We snap every day moments with our phones because it’s the most convenient option. Food, receipt and just about anything we don’t want to be forgotten. These are momentary snapshots unlikely to be revisited often, not with tens of thousands of pictures already in our album.
We snap, share, take a fleeting look at them, and move on.
Why are we attracted to film cameras? Is it because pictures from digital cameras are so sterile and clean that they’re lack character? Or is it because we enjoy the approach and process of analogue cameras?
To me, I’m drawn to the imperfection of film. The little bit of haziness, the softness, the lush colors, the tone. They oozes that bit of charm where modern cameras couldn’t replicate. Film produces the kind of look and feel that trigger emotions.
Load a roll, wind it, snap it and move on. You can’t playback to see what was taken. And finally when you received the set of developed film, you get taken back to those moments.
I’m firmly behind the resurgence of film. Yes, YouTube might be full of hippies showing off their Leica M6, but these hippies take pretty nice photos and I’m happy to watch them all.
One may say presets and filters are all we need. VSCO is especially fantastic in this aspect and I certainly like them. But here’s the problem – people (I) get too caught up in post-processing to simulate the look and feel of film. Before we know it, it’s down a rabbit hole of filters and tweaking sliders.
While some lament the lack of instantaneous feedback, people who have embraced film actually enjoy this delayed gratification. Send the negatives for processing and wait a week. The wait heightens anticipation; like a kid eager to open their Christmas gifts. Because you never know what you’re going to get with those shots, the moment of truth is always filled with excitement (and sometimes disappointment).
Well, someday, I’ll try my hands on film. It’s ironic that as technology advances, we yawned to go back to the vintage stuffs of mechanical watches, film cameras and fixed gear bicycles.
What sends a shiver down your spine? Is it staring death in the face? Is it facing your phobia?
My mother has always been awkward in signing papers. Given a choice, she’d rather get her thumb printed. That’s old school. But that’s how she is.
She was given an anaesthetic for a procedure in the hospital. She was visibly affected, but still in good spirit. When she was told to sign on the document, her hands trembled. The doctor said the medication may have caused her to shiver.
Deep down, I know she’s worried and scared and anxious about the result. Never one to seek treatment, such tests and procedure are foreign to her. She gave an awkward grin and said she couldn’t stop her hands from shivering. She could only complete a third of her intended signature before it became too much for her.
The doctor intervened, thankfully: “That’s enough, it will do.”
Ironically, it’s through these checkups in the clinic and hospitals that our relationships have strengthened.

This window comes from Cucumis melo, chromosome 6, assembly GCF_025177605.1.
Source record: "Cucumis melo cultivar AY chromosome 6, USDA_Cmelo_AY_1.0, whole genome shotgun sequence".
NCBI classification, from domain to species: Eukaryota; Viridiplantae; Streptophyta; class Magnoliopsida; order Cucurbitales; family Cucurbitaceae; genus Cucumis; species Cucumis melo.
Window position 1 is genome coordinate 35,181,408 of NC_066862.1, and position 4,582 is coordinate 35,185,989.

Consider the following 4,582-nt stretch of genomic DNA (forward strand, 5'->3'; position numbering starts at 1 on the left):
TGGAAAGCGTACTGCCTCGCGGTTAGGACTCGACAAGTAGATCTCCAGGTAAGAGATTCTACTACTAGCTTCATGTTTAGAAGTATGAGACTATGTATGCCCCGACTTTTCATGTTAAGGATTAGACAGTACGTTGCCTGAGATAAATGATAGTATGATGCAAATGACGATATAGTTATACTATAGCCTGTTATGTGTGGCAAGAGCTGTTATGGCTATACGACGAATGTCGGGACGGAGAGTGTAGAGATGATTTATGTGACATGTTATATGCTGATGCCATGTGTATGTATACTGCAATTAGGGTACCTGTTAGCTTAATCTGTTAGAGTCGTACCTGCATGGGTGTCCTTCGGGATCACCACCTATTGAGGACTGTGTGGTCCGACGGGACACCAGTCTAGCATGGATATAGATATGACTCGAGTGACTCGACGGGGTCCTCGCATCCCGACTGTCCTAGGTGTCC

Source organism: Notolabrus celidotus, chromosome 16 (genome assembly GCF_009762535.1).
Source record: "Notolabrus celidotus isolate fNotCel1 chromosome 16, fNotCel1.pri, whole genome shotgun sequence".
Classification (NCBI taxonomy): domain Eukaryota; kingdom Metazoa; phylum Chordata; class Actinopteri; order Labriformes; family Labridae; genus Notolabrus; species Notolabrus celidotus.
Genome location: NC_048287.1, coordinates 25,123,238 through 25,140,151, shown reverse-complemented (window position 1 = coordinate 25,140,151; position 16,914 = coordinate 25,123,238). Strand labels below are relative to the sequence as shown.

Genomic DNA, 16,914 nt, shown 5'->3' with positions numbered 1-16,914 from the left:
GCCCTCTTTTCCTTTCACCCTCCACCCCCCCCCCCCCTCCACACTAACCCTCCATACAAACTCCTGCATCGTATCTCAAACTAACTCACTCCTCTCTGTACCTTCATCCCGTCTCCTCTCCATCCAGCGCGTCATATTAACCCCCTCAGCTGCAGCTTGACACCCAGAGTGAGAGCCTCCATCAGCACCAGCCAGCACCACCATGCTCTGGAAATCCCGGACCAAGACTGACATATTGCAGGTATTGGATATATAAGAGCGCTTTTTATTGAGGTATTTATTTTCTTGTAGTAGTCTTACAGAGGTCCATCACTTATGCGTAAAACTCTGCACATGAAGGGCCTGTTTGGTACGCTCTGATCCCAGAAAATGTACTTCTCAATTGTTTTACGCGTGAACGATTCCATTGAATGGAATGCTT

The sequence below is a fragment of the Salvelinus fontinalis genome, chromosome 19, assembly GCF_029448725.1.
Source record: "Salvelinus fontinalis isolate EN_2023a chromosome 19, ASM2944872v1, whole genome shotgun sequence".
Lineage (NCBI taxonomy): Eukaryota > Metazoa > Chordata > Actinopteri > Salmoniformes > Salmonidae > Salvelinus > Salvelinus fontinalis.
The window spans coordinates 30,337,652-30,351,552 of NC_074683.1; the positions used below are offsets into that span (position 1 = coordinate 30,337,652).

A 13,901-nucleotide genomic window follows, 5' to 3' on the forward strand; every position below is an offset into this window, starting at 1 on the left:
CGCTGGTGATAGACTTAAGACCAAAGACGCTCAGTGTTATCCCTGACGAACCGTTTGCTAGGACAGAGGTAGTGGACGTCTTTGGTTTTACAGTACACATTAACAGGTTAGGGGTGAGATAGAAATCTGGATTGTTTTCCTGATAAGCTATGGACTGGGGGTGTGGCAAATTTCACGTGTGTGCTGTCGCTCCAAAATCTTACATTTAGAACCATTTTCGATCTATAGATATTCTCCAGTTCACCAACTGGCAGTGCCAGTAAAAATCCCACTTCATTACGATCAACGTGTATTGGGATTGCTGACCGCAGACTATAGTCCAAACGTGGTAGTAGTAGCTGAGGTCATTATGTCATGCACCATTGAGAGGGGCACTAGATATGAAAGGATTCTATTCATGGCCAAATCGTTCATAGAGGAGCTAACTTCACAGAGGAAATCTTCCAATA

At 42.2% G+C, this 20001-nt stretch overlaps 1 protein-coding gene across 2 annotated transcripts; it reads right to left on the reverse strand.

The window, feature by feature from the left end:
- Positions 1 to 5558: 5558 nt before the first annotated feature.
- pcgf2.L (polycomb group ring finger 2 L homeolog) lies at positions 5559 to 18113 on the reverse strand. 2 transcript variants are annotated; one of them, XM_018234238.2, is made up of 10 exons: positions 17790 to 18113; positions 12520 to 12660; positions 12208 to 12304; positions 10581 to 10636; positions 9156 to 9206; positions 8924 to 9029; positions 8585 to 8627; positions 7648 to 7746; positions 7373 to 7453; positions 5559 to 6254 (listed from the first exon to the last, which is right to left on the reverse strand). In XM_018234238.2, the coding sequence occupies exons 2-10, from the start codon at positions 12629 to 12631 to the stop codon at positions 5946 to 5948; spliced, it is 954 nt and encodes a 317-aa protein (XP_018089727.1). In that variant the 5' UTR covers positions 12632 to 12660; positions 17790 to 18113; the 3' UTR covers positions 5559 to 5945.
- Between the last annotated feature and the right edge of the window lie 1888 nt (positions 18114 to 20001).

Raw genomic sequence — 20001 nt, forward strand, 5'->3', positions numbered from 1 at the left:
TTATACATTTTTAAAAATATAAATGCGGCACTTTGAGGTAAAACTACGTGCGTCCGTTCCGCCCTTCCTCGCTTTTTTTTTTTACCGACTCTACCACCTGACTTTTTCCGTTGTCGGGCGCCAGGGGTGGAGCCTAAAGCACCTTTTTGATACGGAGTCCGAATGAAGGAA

I treasure our time together much more after I became a father. Being a parent isn’t just a lifestyle change. It’s a life changed. The perspective changes. You develop empathy and you communicate more coherently so a 3 year-old can understand.
You understand parenting is the hardest job in the world and it makes you appreciate your parents more.
And for me, the fear of losing my love ones make me shiver.
Feeling down is inevitable. But don’t let get that negative emotion wash over you.
Jobs availability are out of your control. Jobs that are suitable for you may not be on the market. Similarly, when the vacancies does come, it may not be the right time for you to move.
But what you can control is keeping your chin up. I know it’s difficult. I’ve been through this several times to know how depressing it can get.
Get yourself a side job. This will help cover with expenses until you get hired. Don’t get a shit full time job. It will only go downhill from there. Get a part time job, anything to get you through this testing time. You need money coming in.
You may feel sorry for yourself for this plight. Get it out of your thinking ASAP. Start action.
Keep yourself occupied with activities. Try new stuffs. Don’t let the devil’s mind wander down the dark path.
Apply for jobs. Continue to do so with more vigour. If the opportunity to interview arrived, seize it. Be prepared. Impress the interviewer.
At the end of the interview. Forget about the outcome, because that’s something you can’t control either. There are plenty of candidates out there competing for the same vacancies as you. They want it as much as you.
There will be disappointments. Plenty of it. Don’t be disheartened.
Keep going. Believe that one day, you will get out of this slump.
Your family and friends have your back. They’re rooting for you.
And one day, you will be write a story like this, sharing your experiences and urging the fallen ones to get up and continue to fight.
I once had a wise boss. He was a gentleman, firm but considered. He told us not to save on trivial things which would cost more in the future.
I totally agree on this, especially on things intended to use for a long time.
But there are also some things which I try to squeeze every last cent out of. Like skimping on car parking coupon.
This afternoon, I walked across the street to get the best milk tea in town after finding a nice parking lot. This is a hot spot where parking attendant would regularly inspect.
Yesterday, I almost had a summon if not for my wife, who asked me to check on the situation outside. Just as the parking attendant was about to issue the ticket, I hurried over and drove the car away. She was nice enough to spare me.
But not this time.
When I came back 10 minutes later, I found a ticket on my windscreen. $40. If I had put a coupon, it would only cost me $0.40. That’s a difference of 100 times.
For a stubborn person like me, I guess this is the time it really registered. Don’t be penny wise, pound foolish.